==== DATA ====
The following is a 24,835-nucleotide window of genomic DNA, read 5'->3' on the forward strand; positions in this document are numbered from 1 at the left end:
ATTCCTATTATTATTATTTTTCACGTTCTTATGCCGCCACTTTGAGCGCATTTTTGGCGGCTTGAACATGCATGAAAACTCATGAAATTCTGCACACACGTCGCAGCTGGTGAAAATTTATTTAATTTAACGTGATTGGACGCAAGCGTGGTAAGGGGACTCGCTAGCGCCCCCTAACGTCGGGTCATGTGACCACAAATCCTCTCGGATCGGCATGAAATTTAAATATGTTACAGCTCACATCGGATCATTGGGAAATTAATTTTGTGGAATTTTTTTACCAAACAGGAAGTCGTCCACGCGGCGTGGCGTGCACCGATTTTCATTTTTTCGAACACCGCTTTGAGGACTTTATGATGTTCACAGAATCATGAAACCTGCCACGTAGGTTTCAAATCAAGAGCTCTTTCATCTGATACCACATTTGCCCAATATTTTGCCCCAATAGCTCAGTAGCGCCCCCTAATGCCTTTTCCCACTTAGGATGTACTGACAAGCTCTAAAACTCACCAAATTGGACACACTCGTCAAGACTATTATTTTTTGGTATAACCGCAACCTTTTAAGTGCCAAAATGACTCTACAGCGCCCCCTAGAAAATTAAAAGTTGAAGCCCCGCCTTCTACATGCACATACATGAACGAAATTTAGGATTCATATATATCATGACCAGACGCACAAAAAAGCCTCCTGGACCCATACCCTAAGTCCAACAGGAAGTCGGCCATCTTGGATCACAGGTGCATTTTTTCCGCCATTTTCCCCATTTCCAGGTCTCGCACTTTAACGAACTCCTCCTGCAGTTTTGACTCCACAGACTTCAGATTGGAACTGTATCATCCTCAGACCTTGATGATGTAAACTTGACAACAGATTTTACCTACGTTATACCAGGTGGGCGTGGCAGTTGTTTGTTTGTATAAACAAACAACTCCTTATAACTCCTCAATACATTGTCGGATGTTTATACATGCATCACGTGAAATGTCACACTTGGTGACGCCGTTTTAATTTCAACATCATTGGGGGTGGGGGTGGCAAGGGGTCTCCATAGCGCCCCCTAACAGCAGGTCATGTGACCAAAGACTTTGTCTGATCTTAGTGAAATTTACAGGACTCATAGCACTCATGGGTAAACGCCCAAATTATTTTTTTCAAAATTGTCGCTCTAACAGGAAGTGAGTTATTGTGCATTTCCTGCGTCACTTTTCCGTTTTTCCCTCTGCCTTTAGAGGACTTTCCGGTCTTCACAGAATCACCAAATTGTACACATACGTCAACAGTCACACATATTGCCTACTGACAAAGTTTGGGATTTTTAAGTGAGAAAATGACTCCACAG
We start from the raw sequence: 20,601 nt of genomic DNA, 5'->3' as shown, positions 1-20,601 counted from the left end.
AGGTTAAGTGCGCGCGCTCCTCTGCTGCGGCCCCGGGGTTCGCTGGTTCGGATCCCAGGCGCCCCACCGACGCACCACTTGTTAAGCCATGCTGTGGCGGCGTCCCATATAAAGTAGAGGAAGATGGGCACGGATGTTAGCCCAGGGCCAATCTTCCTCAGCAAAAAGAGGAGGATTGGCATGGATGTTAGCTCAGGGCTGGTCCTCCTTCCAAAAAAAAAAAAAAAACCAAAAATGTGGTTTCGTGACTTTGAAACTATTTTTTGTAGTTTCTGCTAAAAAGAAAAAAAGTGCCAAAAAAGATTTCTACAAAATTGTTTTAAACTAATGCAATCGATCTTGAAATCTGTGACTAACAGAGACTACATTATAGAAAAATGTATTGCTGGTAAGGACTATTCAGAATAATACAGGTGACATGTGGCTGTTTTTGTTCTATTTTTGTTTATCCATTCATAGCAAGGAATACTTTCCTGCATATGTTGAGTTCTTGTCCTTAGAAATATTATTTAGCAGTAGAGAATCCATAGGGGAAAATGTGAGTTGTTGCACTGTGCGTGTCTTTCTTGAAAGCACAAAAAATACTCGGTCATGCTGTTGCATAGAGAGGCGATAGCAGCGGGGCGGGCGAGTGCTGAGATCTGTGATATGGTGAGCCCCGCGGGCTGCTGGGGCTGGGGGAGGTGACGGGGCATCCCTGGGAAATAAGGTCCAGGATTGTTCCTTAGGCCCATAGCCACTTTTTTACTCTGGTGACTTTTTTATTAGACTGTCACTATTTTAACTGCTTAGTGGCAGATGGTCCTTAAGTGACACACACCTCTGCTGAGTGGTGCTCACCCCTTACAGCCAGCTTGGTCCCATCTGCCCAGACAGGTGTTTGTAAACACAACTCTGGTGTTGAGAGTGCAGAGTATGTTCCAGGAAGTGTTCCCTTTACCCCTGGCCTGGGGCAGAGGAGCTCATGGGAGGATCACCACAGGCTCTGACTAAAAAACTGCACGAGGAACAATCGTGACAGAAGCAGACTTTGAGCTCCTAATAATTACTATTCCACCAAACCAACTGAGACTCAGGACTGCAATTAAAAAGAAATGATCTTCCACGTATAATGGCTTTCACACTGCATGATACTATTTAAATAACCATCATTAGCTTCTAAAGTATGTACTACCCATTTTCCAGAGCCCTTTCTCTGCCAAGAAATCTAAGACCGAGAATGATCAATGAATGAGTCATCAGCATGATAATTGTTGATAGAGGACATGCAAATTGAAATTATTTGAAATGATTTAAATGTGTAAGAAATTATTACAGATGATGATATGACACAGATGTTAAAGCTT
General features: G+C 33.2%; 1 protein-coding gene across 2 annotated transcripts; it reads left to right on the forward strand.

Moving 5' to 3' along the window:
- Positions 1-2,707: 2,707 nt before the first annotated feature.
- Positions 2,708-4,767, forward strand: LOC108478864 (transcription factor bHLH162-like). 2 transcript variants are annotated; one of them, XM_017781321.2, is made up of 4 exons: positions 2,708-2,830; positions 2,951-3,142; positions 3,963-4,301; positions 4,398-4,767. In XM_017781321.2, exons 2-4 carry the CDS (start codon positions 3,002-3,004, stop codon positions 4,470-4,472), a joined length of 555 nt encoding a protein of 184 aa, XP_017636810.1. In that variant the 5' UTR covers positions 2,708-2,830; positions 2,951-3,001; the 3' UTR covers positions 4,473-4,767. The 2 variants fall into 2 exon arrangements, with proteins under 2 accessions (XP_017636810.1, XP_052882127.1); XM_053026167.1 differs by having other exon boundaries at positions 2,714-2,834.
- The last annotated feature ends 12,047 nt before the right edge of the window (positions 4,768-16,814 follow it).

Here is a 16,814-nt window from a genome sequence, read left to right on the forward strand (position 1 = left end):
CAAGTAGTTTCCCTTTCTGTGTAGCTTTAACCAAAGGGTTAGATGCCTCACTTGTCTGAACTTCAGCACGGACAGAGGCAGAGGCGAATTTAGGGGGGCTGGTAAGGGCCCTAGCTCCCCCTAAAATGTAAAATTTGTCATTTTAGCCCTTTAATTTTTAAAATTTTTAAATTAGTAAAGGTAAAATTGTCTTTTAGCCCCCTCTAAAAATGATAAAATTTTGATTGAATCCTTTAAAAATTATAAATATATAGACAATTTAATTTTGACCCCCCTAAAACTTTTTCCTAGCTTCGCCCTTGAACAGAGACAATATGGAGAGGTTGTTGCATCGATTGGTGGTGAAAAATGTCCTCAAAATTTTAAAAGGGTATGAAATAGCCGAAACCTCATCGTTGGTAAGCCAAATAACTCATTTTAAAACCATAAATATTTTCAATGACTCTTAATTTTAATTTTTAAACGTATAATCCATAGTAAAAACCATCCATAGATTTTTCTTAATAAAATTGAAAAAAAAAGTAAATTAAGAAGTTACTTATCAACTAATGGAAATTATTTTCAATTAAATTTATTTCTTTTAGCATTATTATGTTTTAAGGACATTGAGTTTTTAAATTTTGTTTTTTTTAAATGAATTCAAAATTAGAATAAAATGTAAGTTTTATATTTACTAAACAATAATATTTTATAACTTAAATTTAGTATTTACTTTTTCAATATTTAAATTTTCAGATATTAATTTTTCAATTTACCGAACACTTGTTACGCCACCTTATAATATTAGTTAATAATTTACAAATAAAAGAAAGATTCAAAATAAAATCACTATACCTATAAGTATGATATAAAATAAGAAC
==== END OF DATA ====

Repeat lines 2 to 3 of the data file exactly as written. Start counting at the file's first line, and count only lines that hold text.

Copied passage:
ATTCCTATTATTATTATTTTTCACGTTCTTATGCCGCCACTTTGAGCGCATTTTTGGCGGCTTGAACATGCATGAAAACTCATGAAATTCTGCACACACGTCGCAGCTGGTGAAAATTTATTTAATTTAACGTGATTGGACGCAAGCGTGGTAAGGGGACTCGCTAGCGCCCCCTAACGTCGGGTCATGTGACCACAAATCCTCTCGGATCGGCATGAAATTTAAATATGTTACAGCTCACATCGGATCATTGGGAAATTAATTTTGTGGAATTTTTTTACCAAACAGGAAGTCGTCCACGCGGCGTGGCGTGCACCGATTTTCATTTTTTCGAACACCGCTTTGAGGACTTTATGATGTTCACAGAATCATGAAACCTGCCACGTAGGTTTCAAATCAAGAGCTCTTTCATCTGATACCACATTTGCCCAATATTTTGCCCCAATAGCTCAGTAGCGCCCCCTAATGCCTTTTCCCACTTAGGATGTACTGACAAGCTCTAAAACTCACCAAATTGGACACACTCGTCAAGACTATTATTTTTTGGTATAACCGCAACCTTTTAAGTGCCAAAATGACTCTACAGCGCCCCCTAGAAAATTAAAAGTTGAAGCCCCGCCTTCTACATGCACATACATGAACGAAATTTAGGATTCATATATATCATGACCAGACGCACAAAAAAGCCTCCTGGACCCATACCCTAAGTCCAACAGGAAGTCGGCCATCTTGGATCACAGGTGCATTTTTTCCGCCATTTTCCCCATTTCCAGGTCTCGCACTTTAACGAACTCCTCCTGCAGTTTTGACTCCACAGACTTCAGATTGGAACTGTATCATCCTCAGACCTTGATGATGTAAACTTGACAACAGATTTTACCTACGTTATACCAGGTGGGCGTGGCAGTTGTTTGTTTGTATAAACAAACAACTCCTTATAACTCCTCAATACATTGTCGGATGTTTATACATGCATCACGTGAAATGTCACACTTGGTGACGCCGTTTTAATTTCAACATCATTGGGGGTGGGGGTGGCAAGGGGTCTCCATAGCGCCCCCTAACAGCAGGTCATGTGACCAAAGACTTTGTCTGATCTTAGTGAAATTTACAGGACTCATAGCACTCATGGGTAAACGCCCAAATTATTTTTTTCAAAATTGTCGCTCTAACAGGAAGTGAGTTATTGTGCATTTCCTGCGTCACTTTTCCGTTTTTCCCTCTGCCTTTAGAGGACTTTCCGGTCTTCACAGAATCACCAAATTGTACACATACGTCAACAGTCACACATATTGCCTACTGACAAAGTTTGGGATTTTTAAGTGAGAAAATGACTCCACAG
We start from the raw sequence: 20,601 nt of genomic DNA, 5'->3' as shown, positions 1-20,601 counted from the left end.